Trees are an important part of the landscape. Trees are planted around our homes and buildings to beautify, shade, provide oxygen, fruits, and nuts. We appreciate trees that grow “wild” in rural areas, in parks, and on other public lands. On government administered lands, rangers are responsible for seeing to the health of the trees within the set boundaries. But on private property, it is up to the landowner to take care of the trees growing there. It is important, to be able to recognize the signs and symptoms of tree diseases. Here is a list of some of the common tree diseases that we find in the Austin area.
Fire Blight is a bacterial disease that affects several types of trees including pear, apple, quince, loquat, and photinia. Signs of fire blight are the rapid blackening and desiccation of foliage and blooms; shoot tips bend in a “shepherd’s hook;” branch cankers and black, sunken twigs will come later. The cankers can retain the bacterium through the winter, then in the spring it oozes from the cankers and spreads to healthy foliage by means of wind, rain, and insects.
You can try to get rid of fire blight by pruning twigs four inches below the visible cankers. Mix one part bleach with nine parts water to make a cleaning solution for your pruners. Clean your pruning equipment with the solution between each cut and when the job is completed. Avoid excessive pruning as vigorous growth of twigs or branches makes the tree more susceptible to fire blight.
Oak Wilt is a fungus that plugs up the water-conducting vessels and reduces the water flow up the trunk of the tree. This causes the leaves to wilt and fall prematurely. Oak Wilt attacks blackjack oak, live oak, Schumard oak, Spanish oak, and Texas red oak.
Signs and symptoms to look for include one area of the tree is dying; areas around the veins in the leaves are often brightly colored; the tree appears weakened. Red oaks will die with autumn color in early summer. Live oaks die rapidly.
Oak Wilt disease is caused by beetles feeding on wounds in the tree. It can travel through interconnected roots, causing the disease to spread from tree to tree. It travels 75 feet each year in every direction, attacking any oak tree within that range.
To try to avoid Oak Wilt, prune your oak trees only in the hottest days of summer and the coldest days of winter. Seal cuts or wounds immediately with a pruning paint, then sterilize your tools. Dig a trench four feet deep and at least 100 feet from the infected or susceptible trees to sever root connections. This will keep Oak Wilt from spreading.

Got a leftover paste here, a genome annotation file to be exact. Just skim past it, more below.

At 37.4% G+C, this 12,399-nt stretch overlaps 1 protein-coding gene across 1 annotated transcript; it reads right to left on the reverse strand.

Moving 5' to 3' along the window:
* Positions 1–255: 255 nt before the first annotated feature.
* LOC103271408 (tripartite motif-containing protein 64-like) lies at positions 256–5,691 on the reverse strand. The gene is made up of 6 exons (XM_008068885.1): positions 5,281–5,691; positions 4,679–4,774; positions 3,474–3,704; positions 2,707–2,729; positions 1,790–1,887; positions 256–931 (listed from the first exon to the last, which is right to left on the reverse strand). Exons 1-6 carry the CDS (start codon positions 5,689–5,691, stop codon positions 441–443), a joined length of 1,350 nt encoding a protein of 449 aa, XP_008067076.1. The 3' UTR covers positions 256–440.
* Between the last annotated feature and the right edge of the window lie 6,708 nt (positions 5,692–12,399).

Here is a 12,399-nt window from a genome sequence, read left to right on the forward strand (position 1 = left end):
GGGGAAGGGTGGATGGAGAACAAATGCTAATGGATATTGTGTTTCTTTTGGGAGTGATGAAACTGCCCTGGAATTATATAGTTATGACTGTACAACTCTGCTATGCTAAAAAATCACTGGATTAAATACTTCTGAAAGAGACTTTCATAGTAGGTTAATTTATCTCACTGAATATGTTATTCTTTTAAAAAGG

Cotton Rot is a fungal plant disease that attacks plant roots. It is common in areas with high summer temperatures, or in soil with a 7.2 pH or higher. Cotton Rot will attack more than 2,000 plant species including fruit trees, nut trees, ornamental trees, and shade trees, as well as cotton and most landscaping plants.
Signs of Cotton Rot are that the trees or plants wilt, die back, and lose vigor. By the time these signs are visible, however, the damage is usually severe. This makes the disease difficult to control. It moves from plant to plant, tree to tree, through the soil via the root systems. Symptoms usually become noticeable in July and August.
There is no treatment available once your tree is infected. There are a few things you can do to try to prevent Cotton Rot. Mulch your plants to keep the soil cool. If you have clay soil, add organic material. Use disease-resistant trees and plants. If possible acidify the soil around the tree roots.
Root Rot is very similar to Cotton Rot, but can be caused by a different fungus. To try to avoid Root Rot, provide for proper drainage and don’t overwater. Don’t overcrowd plants.
Phytophthora Root Rot is another fungal disease that is common in Texas. It tends to zero in most often on citrus trees that have been planted too deep. Symptoms to watch for include cracked bark, brown or brick-red bark at the soil line, or discoloration on the lower portion of the trunk. Yellow foliage is another sign of Phytophthora Root Rot. Unlike some of the other fungal diseases, Phytophthora Root Rot can be treated with a fungicide.
This is another disease that affects many species of oak trees, but is most prevalent on red oaks. Most severe in late summer and early fall, the fungus that causes the disease survives through the winter in affected foliage and twigs. The spores of this fungus are spread around by wind and rain during the following growing season. Tubakia Leaf Spot is more prevalent during wet years than during dry ones. It is also more common in oaks that are experiencing nutritional deficiencies, especially iron deficiency. This disease attacks newly transplanted trees more readily than well-established trees.
Signs to look for are dark or reddish brown circular spots on the leaves. These spots will be ¼ to ½ inch in diameter. Some spots may join together to form irregular blotches. They are generally surrounded by a yellowish halo. Severely infected leaves may fall prematurely.
Hypoxylon Canker is another fungal disease that kills stressed or damaged oaks and other hardwood trees. It is most active in times of drought. Some signs to look for are bark peeling off the trunk, the canopy dying, or dark-colored spores wherever the bark is missing.
There is no cure for Hypoxylon Canker, but it can be prevented by ensuring that your trees get plenty of water, especially during long, dry spells. If you need the help of a professional to determine your tree’s needs, give us a call. One of our certified arborists will be glad to help.